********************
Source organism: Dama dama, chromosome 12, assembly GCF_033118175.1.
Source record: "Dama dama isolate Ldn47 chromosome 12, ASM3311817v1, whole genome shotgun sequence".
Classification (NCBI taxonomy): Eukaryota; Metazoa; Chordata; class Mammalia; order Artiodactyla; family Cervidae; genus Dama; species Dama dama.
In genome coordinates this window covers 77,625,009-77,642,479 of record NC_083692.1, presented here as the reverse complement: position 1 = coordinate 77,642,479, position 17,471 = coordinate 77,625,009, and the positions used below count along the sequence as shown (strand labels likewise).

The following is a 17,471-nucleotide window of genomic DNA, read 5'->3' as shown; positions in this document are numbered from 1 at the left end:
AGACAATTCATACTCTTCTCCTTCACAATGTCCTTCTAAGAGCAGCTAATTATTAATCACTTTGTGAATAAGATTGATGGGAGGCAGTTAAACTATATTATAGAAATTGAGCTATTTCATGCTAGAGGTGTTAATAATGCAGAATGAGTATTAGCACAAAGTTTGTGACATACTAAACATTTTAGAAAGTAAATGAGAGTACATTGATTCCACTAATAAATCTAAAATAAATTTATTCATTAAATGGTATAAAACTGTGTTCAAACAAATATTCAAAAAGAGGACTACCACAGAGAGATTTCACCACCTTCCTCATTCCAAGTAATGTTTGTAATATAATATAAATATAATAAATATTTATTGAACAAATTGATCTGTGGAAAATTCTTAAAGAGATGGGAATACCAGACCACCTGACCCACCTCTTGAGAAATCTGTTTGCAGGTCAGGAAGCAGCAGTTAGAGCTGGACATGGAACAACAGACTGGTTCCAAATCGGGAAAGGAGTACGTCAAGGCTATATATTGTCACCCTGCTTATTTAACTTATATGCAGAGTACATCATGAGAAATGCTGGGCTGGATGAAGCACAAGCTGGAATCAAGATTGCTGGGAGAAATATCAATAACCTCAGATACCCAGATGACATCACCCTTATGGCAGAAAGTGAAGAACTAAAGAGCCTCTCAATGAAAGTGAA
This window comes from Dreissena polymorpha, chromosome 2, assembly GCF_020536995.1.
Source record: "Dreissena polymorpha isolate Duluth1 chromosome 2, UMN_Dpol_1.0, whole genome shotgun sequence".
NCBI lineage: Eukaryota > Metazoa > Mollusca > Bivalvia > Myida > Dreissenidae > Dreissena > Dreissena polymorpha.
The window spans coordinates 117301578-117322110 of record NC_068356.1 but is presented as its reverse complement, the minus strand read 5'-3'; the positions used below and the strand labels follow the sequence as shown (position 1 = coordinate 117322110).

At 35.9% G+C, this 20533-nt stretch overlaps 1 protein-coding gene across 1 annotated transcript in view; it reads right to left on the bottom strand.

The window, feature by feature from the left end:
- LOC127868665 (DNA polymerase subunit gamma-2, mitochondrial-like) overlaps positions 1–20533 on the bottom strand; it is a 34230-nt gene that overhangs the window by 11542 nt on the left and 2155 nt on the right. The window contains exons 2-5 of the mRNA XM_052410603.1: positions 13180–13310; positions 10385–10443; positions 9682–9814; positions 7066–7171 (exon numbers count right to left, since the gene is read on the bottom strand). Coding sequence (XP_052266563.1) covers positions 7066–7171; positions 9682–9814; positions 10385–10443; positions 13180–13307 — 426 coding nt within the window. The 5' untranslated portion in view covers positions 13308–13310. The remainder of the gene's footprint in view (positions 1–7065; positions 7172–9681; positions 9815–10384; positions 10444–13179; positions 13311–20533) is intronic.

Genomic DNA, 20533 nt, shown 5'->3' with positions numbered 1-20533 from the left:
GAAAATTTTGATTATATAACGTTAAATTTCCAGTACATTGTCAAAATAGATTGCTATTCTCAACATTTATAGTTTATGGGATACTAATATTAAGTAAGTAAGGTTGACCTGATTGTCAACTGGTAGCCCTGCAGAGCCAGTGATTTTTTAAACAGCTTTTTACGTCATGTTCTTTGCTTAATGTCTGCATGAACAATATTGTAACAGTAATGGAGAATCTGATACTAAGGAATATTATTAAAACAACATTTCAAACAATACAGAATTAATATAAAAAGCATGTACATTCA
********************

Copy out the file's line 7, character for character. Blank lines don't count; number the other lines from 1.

This window comes from Dreissena polymorpha, chromosome 2, assembly GCF_020536995.1.